How to (pretend to) be the model fan

Illustration by Kagan McLeod

There’s an etiquette to sitting in the stands at a baseball game. We’ve got you covered. has published a compilation of the unwritten rules of baseball, which include:

—Stop stealing bases when your team is up big.
—Don’t bunt to break up a no-hitter.
—Mike Moustakas is permitted only one base hit per lunar cycle.

But only this column has a definitive list of the unwritten rules of attending a baseball game.

Don’t arrive late. But when you do arrive late, make sure you loudly explain the reason for your delay to the people around you. Stupid traffic/boss/apocalyptic robot uprising!

Feign enjoyment of the pitchers’ duel. No one actually wants to see a pitchers’ duel because, hooray, 14 consecutive groundouts! But pretending to enjoy it imbues you with the hipster depth of one who appreciates events on a more sophisticated level. It’s pretty much the same philosophy that motivates people to pretend to enjoy Bob Dylan, dark chocolate and winter.

When a big moment in the game occurs while you’re looking at your phone, pretend you weren’t looking at your phone. Were you Instagramming a snapshot of your cheeseburger when Jose Bautista clubbed that double into the gap? Of course you were. We all were. But that’s no reason not to hoot and exchange high-fives with your equally confused seatmates. I’m not saying a lot of fans stare into their phones all game long, but MLB should really change its slogan to: “Wait, what just happened?”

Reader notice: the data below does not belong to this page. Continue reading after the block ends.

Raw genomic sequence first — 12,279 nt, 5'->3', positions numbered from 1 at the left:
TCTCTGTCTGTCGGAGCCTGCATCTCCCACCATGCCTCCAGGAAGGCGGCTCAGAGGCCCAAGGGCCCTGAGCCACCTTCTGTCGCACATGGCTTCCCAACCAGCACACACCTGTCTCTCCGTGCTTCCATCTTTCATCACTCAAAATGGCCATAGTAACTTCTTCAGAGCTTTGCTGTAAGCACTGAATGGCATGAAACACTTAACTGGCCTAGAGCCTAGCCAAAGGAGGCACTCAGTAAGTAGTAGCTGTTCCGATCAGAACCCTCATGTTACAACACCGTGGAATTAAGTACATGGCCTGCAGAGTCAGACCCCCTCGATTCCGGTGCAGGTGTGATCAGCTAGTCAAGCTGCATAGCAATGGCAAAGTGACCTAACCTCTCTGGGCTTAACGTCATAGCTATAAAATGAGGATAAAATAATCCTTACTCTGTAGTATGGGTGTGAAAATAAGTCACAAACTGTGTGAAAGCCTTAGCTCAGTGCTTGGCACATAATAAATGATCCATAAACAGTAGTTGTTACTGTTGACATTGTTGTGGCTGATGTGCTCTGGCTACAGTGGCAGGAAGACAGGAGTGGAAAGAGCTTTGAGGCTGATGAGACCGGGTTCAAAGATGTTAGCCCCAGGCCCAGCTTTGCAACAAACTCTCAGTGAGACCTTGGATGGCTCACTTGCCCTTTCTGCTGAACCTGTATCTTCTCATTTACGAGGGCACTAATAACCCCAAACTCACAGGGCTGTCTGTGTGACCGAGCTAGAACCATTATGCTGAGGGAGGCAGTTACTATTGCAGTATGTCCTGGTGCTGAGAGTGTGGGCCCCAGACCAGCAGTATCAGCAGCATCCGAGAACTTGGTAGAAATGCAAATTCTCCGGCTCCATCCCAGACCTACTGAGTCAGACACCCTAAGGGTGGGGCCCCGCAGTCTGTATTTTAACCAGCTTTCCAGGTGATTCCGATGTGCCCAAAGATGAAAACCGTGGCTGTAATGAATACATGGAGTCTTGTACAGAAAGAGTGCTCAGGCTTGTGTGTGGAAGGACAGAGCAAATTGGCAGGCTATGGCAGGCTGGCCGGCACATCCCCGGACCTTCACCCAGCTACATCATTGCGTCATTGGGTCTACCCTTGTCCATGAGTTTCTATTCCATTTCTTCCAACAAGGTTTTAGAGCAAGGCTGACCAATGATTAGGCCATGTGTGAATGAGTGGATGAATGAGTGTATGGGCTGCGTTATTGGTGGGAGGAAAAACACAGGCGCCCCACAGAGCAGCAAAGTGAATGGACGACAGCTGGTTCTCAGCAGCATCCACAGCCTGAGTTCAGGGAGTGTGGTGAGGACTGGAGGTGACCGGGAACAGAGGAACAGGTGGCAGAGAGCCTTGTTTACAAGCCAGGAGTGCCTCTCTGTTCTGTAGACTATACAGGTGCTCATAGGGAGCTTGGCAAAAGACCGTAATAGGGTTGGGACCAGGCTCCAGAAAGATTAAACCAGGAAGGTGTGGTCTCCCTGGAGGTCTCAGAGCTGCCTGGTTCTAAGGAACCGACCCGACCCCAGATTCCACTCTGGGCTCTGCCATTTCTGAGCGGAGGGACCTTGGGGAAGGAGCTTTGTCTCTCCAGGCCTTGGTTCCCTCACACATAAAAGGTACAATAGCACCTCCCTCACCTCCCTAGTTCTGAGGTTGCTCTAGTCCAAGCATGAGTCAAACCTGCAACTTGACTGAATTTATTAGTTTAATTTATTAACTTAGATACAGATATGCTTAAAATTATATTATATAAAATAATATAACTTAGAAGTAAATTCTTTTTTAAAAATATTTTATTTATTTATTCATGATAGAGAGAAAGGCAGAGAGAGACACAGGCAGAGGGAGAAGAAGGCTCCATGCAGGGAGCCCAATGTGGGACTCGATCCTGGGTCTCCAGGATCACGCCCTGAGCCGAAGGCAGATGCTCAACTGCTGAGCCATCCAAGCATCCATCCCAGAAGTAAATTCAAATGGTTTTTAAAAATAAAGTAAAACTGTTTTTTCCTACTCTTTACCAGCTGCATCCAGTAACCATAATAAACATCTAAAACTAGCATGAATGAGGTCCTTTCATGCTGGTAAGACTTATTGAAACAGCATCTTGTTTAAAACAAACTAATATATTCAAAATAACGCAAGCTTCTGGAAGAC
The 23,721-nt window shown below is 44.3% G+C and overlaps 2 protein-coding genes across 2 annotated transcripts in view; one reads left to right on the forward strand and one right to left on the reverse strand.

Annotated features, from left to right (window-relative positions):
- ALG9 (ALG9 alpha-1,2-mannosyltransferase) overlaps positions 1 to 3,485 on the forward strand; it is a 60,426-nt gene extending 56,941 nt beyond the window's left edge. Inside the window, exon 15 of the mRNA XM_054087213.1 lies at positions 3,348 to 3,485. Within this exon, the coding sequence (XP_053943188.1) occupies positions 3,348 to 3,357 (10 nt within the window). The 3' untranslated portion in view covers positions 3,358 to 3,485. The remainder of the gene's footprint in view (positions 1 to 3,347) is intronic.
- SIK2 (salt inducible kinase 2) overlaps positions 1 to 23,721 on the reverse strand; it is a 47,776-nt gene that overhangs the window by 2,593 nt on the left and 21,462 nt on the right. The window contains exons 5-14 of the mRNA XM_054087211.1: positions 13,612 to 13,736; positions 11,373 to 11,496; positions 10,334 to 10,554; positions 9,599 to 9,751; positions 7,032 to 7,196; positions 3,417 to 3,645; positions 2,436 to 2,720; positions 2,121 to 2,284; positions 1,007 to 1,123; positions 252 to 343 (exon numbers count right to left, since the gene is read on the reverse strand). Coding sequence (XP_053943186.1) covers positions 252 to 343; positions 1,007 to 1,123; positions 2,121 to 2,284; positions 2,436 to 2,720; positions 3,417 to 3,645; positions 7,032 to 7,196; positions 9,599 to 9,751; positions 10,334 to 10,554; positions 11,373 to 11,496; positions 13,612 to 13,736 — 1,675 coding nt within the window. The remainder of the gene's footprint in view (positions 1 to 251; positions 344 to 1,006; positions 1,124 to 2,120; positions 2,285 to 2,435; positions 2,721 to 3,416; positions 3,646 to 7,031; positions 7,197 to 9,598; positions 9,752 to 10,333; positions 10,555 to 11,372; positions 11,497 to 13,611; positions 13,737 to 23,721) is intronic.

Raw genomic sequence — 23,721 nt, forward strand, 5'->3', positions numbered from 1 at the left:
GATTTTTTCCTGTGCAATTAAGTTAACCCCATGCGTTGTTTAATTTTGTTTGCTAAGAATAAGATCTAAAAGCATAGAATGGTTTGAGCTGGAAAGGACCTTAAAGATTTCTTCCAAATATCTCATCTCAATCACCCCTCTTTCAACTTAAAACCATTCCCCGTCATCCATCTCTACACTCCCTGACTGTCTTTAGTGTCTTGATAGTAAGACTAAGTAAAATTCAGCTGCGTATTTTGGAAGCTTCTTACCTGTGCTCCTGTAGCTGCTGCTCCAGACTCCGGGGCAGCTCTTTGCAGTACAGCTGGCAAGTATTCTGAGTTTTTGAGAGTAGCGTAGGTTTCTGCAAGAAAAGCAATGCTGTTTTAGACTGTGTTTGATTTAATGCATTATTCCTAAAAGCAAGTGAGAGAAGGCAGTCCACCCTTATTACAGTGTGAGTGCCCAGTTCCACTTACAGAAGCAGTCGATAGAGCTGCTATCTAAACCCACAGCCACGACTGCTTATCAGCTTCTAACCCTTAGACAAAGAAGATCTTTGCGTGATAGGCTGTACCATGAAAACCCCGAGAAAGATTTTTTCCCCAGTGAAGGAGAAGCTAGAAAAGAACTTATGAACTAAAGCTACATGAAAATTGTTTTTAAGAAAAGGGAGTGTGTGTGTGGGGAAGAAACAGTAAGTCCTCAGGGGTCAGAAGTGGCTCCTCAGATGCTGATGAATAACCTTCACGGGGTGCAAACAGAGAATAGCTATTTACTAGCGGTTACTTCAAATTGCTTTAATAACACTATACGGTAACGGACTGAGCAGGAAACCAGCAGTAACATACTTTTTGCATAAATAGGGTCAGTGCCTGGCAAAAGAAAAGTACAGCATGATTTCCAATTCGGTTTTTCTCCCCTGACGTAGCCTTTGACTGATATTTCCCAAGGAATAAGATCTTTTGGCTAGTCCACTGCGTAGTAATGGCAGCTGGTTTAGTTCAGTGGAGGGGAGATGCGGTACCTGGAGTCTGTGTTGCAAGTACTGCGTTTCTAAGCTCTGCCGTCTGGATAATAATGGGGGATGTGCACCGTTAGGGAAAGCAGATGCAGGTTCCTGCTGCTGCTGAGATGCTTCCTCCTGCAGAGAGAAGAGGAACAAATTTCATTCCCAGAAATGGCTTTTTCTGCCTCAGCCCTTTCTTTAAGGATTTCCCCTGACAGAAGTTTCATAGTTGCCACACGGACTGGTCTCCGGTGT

Do not fall asleep with your head on the shoulder of the stranger sitting next to you. Let’s be clear: It is a baseball game, so you will probably doze off. After all, we live in a fast-paced, hyper-stimulating world, and baseball combines the raw thrill of infrequent action with the formidable tandem of beer and sunstroke. But it’s good manners to keep your head upright. If you need lessons, call my dad. I grew up watching him fall asleep to various sports on TV (golf: televised NyQuil), and his head never once tilted more than a few degrees to either side. As a bonus, he can also teach you how to make the “Me? I wasn’t asleep!” face. It involves a lot of blinking.

Do not bring your mitt if you are over the age of 11. A grown man with a glove at a ballpark is a more pity-inducing sight than a dog with one of those cones around his neck.

Heckle only if you’re creative. No worse fate can befall a baseball spectator than to be stuck in front of a loudmouth whose arsenal of quips consists in its entirety of: “Hey , you suck!” Razzing the opposing team is as much a part of baseball as manicured infields and hilarious explanations for “accidental” steroid ingestion, but you’ve got to have a solid set of material. Maybe work some minor-league parks before trying to make the Show.

Males are permitted to remove their shirts only if they are perfectly fit or comically chubby, thus making clear the fact that the shirt has been removed ironically. Ideally, a chubby guy should also have something drawn on his belly, like a letter or a number or a map to the nearest Burger King.

Refrain from calling your friends, telling them you’re on TV and then waving at them from behind home plate. I’ll be the one to break it to you: Not even your friends like you enough to care. How exactly do you think they’re going to react to this information? “OHMIGOD PHIL IS SLIGHTLY VISIBLE ON CHANNEL 386!!!”

Do not steal a home-run ball from a kid (until the TV cameras have cut away). Snatch that ball away immediately and you’re in for years of infamy on YouTube as “Baseball Moron Makes Child Cry.” Play it cool. Wait until play resumes. Then say, “Hey kid, can I just see that ball for a minute?” And that’s when you run away into the night.

This story originally appeared in Sportsnet magazine. Subscribe here.

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